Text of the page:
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Re: Normalization, Natural Keys, Surrogate Keys

From: Pablo Sanchez <pablo_at_dev.null>
Date: Thu, 16 May 2002 17:10:37 -0600
Message-ID: <3ce43a9a$>

"Tobin Harris" <> wrote in message news:ac1dmp$m5u4k$
> > * we can efficiently join across columns (assuming a NUMBER(16)
> > Oracle or an INT in Sybase), we're looking at four bytes, and
> > * our implementation is independent of the business requirements
> > without losing the business requirments
> > * our index density is very high so index range scans/'covering an
> > index' is extremely efficient
> >
> > What's key (pun intended! <go>) is that surrogate keys and natural
> > keys can peacefully co-exist. Kumbaya, kumbaya ...
> I suppose there's 3 things I'm concerned about here:
> 1. By making the parent id a foreign key, it seems like you're
> information in the design. More specifically, a child is related to
> parent, but not dependent on it for it's existance. So here, the
> requirements are not well comunicated through the design?

We don't lose that knowledge per se, it's just a bit indirect via the surrogate key. What I clearly failed to communicate is that we keep the natural keys but we don't use them as our primary key.

> 2. Everywhere I go people are trading off performance over
everything else.
> Ok, I admit I'm a little touchy on the subject, but 2 of your 3
points were
> directly related to performance. In my limited experience, I've seen
> projects fail due to 'understandability' than performance.

One should never trade off performance for business functionality. I'm totally in agreement with you. As I mention above, I hope clearer, we use surrogate keys as a bridge between the natural key and the actual implementation. Developers are free to discuss surrogate or natural keys.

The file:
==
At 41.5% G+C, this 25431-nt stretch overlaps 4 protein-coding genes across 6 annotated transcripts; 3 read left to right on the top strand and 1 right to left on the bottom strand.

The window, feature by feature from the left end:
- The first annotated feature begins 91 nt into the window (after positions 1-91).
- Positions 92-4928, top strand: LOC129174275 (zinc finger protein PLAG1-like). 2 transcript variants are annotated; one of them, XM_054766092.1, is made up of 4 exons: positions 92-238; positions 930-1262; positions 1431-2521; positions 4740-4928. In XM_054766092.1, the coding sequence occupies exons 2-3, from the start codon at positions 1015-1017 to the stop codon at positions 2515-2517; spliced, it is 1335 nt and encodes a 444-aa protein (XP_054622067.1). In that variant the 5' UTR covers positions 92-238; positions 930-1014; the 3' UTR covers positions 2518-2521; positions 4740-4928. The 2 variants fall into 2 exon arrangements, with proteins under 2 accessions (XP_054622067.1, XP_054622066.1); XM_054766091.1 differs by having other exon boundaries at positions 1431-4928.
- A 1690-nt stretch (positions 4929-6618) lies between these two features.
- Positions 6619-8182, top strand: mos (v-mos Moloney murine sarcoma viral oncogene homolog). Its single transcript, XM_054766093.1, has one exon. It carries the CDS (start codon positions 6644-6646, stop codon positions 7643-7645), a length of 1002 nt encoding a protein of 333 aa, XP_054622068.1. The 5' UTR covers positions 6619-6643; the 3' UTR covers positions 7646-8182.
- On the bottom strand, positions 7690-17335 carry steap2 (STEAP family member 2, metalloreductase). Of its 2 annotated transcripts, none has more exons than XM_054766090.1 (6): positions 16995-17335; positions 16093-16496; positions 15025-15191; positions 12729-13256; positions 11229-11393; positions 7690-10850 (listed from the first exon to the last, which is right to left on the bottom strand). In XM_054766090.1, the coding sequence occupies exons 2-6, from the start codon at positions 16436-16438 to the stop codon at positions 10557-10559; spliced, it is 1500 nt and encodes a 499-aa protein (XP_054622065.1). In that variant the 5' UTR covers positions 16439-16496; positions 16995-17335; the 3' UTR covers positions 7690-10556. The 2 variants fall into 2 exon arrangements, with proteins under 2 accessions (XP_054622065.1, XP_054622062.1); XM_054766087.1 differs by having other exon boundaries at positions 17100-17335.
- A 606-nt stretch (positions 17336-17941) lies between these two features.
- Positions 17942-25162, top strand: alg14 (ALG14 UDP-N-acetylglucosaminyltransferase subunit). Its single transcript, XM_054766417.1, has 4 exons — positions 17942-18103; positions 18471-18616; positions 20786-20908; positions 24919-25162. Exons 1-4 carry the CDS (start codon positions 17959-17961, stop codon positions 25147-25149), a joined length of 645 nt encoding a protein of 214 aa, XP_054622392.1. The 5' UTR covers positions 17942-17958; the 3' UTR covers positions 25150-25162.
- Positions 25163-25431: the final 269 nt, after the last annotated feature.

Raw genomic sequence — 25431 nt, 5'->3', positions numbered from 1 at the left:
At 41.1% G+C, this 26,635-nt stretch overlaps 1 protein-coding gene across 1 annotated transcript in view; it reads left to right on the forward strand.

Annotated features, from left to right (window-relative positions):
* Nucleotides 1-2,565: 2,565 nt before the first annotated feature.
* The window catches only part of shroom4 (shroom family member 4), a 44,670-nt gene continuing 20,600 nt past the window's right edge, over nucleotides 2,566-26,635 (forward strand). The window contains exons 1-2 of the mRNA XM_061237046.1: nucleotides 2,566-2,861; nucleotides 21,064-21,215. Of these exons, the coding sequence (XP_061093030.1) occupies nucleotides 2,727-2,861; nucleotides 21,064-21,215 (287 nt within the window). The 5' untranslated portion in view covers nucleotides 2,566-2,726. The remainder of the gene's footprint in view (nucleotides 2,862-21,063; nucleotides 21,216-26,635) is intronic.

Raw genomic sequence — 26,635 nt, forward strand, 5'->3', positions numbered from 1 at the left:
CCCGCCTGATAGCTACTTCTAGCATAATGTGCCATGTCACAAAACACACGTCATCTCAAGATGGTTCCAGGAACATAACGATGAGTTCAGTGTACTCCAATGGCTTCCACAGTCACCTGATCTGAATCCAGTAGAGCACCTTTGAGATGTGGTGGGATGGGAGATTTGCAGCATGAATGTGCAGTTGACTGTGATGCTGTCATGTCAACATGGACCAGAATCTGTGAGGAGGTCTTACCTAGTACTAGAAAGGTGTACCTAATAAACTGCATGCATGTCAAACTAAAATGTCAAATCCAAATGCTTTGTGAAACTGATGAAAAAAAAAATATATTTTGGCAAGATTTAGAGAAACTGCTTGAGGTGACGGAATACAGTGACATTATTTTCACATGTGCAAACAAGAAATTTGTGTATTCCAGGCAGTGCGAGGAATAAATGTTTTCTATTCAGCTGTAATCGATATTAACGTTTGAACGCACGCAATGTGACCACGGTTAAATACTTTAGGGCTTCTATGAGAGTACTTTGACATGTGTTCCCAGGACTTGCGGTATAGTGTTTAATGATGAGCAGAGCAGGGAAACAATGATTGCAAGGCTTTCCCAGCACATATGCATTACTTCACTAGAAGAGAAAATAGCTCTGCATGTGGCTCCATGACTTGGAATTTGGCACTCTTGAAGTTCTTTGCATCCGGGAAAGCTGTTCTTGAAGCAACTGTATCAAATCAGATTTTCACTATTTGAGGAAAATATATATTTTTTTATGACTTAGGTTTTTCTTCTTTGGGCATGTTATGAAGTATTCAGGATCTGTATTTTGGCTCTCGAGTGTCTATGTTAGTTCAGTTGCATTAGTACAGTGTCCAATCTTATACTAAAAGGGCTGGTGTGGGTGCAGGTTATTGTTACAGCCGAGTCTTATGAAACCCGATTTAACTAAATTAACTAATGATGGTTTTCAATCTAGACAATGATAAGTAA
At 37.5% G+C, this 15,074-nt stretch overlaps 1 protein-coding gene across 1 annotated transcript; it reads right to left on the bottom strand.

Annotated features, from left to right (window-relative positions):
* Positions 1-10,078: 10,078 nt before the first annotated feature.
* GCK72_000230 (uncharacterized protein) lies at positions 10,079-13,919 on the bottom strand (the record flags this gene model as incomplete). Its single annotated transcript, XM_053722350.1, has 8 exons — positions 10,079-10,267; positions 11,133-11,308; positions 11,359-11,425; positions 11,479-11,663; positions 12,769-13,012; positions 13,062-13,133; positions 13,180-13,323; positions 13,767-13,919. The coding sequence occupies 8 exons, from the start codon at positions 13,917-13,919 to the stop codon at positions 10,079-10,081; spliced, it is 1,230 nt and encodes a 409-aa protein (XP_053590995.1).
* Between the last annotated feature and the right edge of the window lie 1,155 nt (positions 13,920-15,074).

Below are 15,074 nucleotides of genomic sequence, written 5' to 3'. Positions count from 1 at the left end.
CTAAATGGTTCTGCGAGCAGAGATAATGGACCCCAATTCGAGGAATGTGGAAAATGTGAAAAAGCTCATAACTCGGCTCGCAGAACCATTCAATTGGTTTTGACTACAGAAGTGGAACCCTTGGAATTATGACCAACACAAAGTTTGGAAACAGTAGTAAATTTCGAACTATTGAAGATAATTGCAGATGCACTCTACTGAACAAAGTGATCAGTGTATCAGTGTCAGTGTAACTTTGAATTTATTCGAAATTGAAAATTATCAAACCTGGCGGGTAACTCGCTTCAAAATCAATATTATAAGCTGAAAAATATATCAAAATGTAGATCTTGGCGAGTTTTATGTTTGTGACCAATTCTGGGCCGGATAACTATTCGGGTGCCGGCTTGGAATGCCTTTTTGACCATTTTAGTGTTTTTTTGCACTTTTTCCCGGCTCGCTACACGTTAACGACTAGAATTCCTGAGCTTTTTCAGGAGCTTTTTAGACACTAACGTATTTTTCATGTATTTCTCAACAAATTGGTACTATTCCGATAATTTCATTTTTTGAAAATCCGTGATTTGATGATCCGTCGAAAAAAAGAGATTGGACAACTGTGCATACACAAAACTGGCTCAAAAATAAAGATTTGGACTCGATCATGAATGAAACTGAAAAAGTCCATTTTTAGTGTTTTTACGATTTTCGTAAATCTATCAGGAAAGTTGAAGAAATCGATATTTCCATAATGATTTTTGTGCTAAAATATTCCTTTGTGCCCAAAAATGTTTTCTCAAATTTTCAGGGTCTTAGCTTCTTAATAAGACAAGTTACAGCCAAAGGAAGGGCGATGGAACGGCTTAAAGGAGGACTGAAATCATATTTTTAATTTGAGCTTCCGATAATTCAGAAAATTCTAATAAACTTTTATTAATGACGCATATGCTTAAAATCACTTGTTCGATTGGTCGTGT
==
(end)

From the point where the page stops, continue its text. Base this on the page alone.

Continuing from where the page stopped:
> 3. Hymns in database discussion groups. Now that's definately
violating some
> integrity consraints!?

Wow, excellent come back! I won't go down the path of being database-agnostic.

> I'm keen to learn more, so how can your 'surrogate key' version
> the same thing as a composite primary key? I now have to examine the
> parent/buesiness rules to realise what it's 'real ' key is, since
> replaced it with a surrogate key.

On its own, you cannot. But I don't believe I stated that you could. It's a level of abstraction that we as developers can easily map between. It's not that complicated. I'm working on an application that has 450+ tables with this concept implemented. Of course the number of tables means nothing but just trying to give an example that it does work.

> BTW, I'm not going to argue about the
> performance issues, although database vendors could probably create
> own surrogate keys internally to replace the composite key. Which
> remove the performance probs. (I'm thinking on the fly here, so be

Some do (Oracle's ROWID) and some don't. Oracle's ROWID's are re-used though so it's not exactly as you're intending. It's definitely possible but at the end of the day, being that I want to control everything, I rather know about data placement than let the RDBMS handle it 'behind the scenes' for me.


Pablo Sanchez, High-Performance Database Engineering
Available for short-term and long-term contracts
Received on Thu May 16 2002 - 18:10:37 CDT

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